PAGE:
Your Office Coach

Marie McIntyre,Ph.D., has more than 20 years experience as a manager, business owner and the HR director at a Fortune 500 company. She’s authored two business books and writes a nationwide newspaper column. Her web site,, offers a variety of career success strategies.

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Beware the sullen co-worker’s sinister quicksand

February 9, 2018

Q: “Ever since I came to work here a year ago, I have gotten nothing but attitude from the woman in the next cubicle. I keep trying to be nice to ‘Mandy,’ but she refuses to develop any kind of relationship with me. Sometimes she doesn’t speak to me at all. Our supervisor told us that we needed to work on our communication problem, but that didn’t help at all. This situation has me ready to explode, but I know that getting angry will only make me look bad. What should I do?”

When do you tell the boss about a diagnosis of depression?

January 2, 2018

Q: “For the past five years, I have suffered from depression. During that time, I have been on and off medication. However, I have never told my employer about this problem. During my recent performance review, I received a ‘needs improvement’ rating for the first time, which was very upsetting. Do you think I should tell my manager about my depression?”

When you have to tell an employer that you were axed

October 24, 2017
Q: “Are applicants required to tell a potential future employer that they were terminated from their previous job? If so, how should this be done?”

A colleague is bugging us … literally!

October 23, 2017
Q:  “A co-worker told me that he brings a voice recorder to work to catch people talking behind his back. He will tape it underneath a desk or hide it behind a picture. We used to be friends, but I now seem to be on the list of people that he hates. I’ve started searching my work area every morning to be sure his recorder isn’t there. Should I bring this to the attention of human resources?”  —Nervous in Indiana

I discovered an ad for my own job!

September 20, 2017
Q: “I recently learned that my manager may be planning to replace me. A fellow member called to inquire about an opening here after he saw an ad on the association website. I told him that I wasn’t aware of any vacancies, but when I looked up the ad, I essentially found my own job description under a different title. I can’t believe my boss thought I wouldn’t find out about this. Should I talk to him? Or should I just apply for my own job?”  —Betrayed

When grownups bring the playground into the office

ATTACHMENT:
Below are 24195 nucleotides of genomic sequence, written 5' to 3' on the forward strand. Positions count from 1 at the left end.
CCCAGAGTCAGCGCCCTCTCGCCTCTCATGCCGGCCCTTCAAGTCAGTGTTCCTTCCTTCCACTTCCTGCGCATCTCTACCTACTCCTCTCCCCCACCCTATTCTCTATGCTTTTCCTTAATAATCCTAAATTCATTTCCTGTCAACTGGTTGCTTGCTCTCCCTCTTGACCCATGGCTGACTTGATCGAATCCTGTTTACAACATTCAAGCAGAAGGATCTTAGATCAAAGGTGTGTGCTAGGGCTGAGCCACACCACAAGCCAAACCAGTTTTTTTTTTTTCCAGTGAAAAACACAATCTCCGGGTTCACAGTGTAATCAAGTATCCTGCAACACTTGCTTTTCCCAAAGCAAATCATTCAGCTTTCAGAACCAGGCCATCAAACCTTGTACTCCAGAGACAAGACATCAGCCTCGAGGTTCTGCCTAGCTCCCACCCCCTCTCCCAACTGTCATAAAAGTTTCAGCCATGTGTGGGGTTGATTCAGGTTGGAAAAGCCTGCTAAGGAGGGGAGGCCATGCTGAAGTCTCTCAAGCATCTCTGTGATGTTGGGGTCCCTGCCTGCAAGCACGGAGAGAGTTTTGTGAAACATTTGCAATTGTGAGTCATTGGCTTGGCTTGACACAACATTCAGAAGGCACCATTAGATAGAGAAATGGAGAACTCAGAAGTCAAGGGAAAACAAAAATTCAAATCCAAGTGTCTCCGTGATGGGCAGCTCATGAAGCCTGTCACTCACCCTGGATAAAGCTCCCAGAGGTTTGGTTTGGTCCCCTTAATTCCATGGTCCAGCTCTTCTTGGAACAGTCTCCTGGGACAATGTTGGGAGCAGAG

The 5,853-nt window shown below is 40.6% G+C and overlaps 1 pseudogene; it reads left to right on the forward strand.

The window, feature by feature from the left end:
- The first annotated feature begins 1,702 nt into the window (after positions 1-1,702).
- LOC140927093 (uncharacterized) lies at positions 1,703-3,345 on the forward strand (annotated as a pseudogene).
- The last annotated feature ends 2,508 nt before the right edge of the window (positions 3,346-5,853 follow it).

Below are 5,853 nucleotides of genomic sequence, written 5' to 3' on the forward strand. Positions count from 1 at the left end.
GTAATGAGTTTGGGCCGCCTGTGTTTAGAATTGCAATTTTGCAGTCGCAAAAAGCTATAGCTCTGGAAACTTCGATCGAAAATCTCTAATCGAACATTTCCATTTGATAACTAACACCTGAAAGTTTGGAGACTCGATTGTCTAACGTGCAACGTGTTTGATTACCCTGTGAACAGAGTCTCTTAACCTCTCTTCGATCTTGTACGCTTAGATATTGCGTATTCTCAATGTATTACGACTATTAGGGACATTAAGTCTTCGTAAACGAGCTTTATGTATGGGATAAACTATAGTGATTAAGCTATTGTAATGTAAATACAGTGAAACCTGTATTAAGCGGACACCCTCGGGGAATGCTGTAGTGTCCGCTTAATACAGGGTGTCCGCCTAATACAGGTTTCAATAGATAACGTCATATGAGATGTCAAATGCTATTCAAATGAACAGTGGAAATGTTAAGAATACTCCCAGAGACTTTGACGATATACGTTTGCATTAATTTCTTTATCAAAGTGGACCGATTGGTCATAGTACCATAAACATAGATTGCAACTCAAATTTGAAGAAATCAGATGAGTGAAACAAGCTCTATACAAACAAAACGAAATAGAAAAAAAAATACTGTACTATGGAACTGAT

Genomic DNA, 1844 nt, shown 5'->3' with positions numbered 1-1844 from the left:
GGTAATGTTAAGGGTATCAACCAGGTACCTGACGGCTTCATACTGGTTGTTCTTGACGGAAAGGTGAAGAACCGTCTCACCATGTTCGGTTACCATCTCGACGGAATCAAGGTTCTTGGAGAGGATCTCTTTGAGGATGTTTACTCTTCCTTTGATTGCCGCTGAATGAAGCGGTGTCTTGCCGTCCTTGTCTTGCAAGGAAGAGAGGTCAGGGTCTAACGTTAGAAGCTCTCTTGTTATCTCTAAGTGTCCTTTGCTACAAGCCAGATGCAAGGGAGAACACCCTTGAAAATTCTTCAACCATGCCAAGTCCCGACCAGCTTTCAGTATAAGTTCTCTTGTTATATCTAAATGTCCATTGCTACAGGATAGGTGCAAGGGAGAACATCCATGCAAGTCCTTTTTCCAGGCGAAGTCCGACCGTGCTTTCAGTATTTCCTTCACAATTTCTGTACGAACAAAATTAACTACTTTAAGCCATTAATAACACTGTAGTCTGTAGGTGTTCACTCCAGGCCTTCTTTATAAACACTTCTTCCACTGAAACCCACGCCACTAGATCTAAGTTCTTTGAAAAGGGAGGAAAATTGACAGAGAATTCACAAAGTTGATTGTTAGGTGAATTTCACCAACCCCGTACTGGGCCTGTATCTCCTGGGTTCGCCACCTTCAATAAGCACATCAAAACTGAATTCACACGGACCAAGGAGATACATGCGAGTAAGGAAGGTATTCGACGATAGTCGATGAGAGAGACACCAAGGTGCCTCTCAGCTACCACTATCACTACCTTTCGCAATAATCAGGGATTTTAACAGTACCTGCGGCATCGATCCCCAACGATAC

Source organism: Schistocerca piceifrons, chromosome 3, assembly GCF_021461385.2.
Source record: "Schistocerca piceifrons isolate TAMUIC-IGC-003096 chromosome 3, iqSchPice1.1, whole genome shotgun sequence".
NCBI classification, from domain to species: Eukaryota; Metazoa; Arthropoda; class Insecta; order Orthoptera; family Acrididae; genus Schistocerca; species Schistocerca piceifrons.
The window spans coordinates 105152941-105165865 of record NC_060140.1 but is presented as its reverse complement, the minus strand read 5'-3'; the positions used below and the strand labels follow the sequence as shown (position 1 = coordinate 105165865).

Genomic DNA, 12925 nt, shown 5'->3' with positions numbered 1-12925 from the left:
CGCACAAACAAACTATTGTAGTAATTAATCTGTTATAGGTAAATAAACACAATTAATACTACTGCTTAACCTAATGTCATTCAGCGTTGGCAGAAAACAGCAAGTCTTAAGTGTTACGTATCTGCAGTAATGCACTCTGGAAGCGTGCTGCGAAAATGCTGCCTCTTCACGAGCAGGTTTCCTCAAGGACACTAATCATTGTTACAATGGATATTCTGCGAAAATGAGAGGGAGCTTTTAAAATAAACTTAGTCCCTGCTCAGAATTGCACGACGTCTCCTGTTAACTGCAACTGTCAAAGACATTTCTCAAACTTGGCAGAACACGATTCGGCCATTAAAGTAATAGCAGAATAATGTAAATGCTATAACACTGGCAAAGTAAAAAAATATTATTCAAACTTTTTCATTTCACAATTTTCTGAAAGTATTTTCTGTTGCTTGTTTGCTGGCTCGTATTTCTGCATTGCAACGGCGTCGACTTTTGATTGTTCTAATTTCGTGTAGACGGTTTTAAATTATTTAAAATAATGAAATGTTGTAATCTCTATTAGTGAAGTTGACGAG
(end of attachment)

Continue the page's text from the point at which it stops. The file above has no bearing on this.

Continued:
September 7, 2017

Q: “I am 28 years old and currently serving in the US Army. In the shop where I work, we have a lot of younger guys. They act so childish that it’s embarrassing to call them soldiers. They think everything is a joke and have no clue when to back off. Being deployed away from my wife and family is tough enough without having to deal with these immature, smart-mouthed kids. I mentioned this to our sergeant, but he just brushed me off. What can I do?” Grown-up Soldier

‘Different’ management style doesn’t mean ‘wrong’

August 24, 2017
Question:  “Our new director wants to be ‘more available by being less available.’ He says we must make an appointment to meet with him, then he will come to our office at the scheduled time. His explanation is that managing our time will increase everyone’s productivity. Now I’m afraid that when I have a question or problem, I won’t be able to get an answer. What do you think about this?”

When vagueness is your friend

August 15, 2017

Q: “I share an office with a very nosy woman. ‘Tricia’ constantly monitors my activities and asks what I’m doing. My job involves spending time on the Internet, so she probably thinks I’m Web surfing. Tricia seems jealous of my friendship with other co-workers and frequently inquires about their personal business. Although I love my job, I’m becoming paranoid about my office mate. What should I do?” – Tricia’s Target

Back away from the keyboard — email isn’t the place to decry a boss

July 27, 2017

Q: “After joining this company six weeks ago, I quickly learned that my new boss is a tyrant. ‘Doug’ constantly makes insulting and demeaning remarks, to the point that I am almost in tears every day. I am considering sending the vice president an email with the truth about Doug, but I’m afraid this might backfire. What do you think?”

Why you might want to give an annoyingly loud co-worker a pass

July 14, 2017

Q: “’Paula’, one of our team members, talks so loudly that we can hear every word of her phone conversations and discussions with other co-workers. The constant sound of her voice is both distracting and annoying. I personally believe this is just Paula’s pathetic attempt to show us how busy and important she is. Everyone walks on eggshells around Paula, including our team leader, because she is very defensive and can be downright mean if someone rubs her the wrong way. To make it worse, Paula is good friends with the human resources manager, so no one is willing to complain about her. What can we do about this?”

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